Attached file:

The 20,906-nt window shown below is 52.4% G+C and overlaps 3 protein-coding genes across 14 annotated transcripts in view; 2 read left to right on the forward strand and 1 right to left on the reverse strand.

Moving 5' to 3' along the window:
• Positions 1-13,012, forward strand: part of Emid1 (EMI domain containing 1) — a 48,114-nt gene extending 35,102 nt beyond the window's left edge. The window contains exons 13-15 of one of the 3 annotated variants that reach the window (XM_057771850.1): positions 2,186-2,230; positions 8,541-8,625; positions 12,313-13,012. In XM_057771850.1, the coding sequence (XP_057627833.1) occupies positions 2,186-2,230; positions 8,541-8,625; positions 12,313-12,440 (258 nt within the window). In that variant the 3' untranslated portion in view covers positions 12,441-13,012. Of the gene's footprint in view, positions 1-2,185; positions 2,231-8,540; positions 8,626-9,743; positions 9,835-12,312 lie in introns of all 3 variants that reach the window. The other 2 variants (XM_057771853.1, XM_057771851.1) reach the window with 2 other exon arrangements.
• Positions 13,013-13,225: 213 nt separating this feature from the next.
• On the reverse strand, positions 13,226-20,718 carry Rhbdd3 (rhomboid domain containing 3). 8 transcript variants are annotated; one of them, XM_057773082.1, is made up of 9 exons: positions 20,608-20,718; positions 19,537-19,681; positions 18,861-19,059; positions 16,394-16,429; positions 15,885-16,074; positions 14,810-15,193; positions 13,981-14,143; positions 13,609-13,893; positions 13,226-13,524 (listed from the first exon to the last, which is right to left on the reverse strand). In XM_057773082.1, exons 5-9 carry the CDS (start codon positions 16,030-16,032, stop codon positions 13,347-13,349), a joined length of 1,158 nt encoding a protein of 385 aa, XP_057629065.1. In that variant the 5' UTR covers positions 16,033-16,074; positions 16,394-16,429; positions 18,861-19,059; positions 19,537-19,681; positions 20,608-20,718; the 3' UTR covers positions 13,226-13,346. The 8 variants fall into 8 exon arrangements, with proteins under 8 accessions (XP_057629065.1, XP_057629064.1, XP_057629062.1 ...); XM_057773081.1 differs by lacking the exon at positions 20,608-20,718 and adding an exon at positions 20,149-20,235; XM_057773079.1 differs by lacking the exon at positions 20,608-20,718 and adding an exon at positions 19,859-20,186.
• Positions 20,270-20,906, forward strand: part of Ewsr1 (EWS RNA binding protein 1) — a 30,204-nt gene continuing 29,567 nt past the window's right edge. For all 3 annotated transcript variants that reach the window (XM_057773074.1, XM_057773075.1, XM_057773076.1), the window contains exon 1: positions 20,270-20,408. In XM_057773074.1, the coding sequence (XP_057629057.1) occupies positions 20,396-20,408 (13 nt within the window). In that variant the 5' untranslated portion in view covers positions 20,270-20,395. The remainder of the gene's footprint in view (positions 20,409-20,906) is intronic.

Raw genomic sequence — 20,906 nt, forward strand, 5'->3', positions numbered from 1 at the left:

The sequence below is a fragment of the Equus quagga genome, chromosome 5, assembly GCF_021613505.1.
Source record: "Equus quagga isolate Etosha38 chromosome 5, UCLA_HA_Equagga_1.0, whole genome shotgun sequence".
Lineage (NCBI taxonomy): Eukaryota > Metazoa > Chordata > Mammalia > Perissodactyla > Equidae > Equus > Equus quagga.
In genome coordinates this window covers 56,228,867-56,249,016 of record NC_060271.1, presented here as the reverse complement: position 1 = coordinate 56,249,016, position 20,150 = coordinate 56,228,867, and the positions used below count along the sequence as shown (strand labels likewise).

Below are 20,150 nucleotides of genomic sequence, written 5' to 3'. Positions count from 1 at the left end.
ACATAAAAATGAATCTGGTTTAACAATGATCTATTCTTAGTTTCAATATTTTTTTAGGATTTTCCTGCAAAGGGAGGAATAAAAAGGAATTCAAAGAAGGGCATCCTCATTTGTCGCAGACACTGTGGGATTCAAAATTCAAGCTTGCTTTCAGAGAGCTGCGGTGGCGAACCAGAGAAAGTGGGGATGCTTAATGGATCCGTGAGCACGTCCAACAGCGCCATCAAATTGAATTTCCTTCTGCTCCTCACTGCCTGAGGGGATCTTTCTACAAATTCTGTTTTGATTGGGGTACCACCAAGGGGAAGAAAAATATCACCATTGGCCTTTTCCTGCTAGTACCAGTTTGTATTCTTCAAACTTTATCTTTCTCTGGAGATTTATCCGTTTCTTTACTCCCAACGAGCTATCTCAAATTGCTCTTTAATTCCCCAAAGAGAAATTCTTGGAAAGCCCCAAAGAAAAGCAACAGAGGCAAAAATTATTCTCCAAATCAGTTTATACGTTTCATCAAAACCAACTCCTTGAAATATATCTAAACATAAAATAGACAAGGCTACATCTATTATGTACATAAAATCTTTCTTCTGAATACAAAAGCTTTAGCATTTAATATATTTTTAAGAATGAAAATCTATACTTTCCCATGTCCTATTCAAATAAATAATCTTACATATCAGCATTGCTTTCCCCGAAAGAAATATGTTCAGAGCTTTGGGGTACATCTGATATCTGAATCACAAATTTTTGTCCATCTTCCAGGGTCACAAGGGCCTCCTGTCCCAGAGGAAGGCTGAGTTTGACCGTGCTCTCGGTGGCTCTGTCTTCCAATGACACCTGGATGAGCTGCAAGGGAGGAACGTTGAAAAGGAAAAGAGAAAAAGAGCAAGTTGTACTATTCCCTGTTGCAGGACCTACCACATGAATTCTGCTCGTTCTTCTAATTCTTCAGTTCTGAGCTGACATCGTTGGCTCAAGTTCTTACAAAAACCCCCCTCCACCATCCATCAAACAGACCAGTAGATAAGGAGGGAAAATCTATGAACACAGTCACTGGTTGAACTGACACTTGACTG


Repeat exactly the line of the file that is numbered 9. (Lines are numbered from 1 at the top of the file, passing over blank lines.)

Source record: "Equus quagga isolate Etosha38 chromosome 5, UCLA_HA_Equagga_1.0, whole genome shotgun sequence".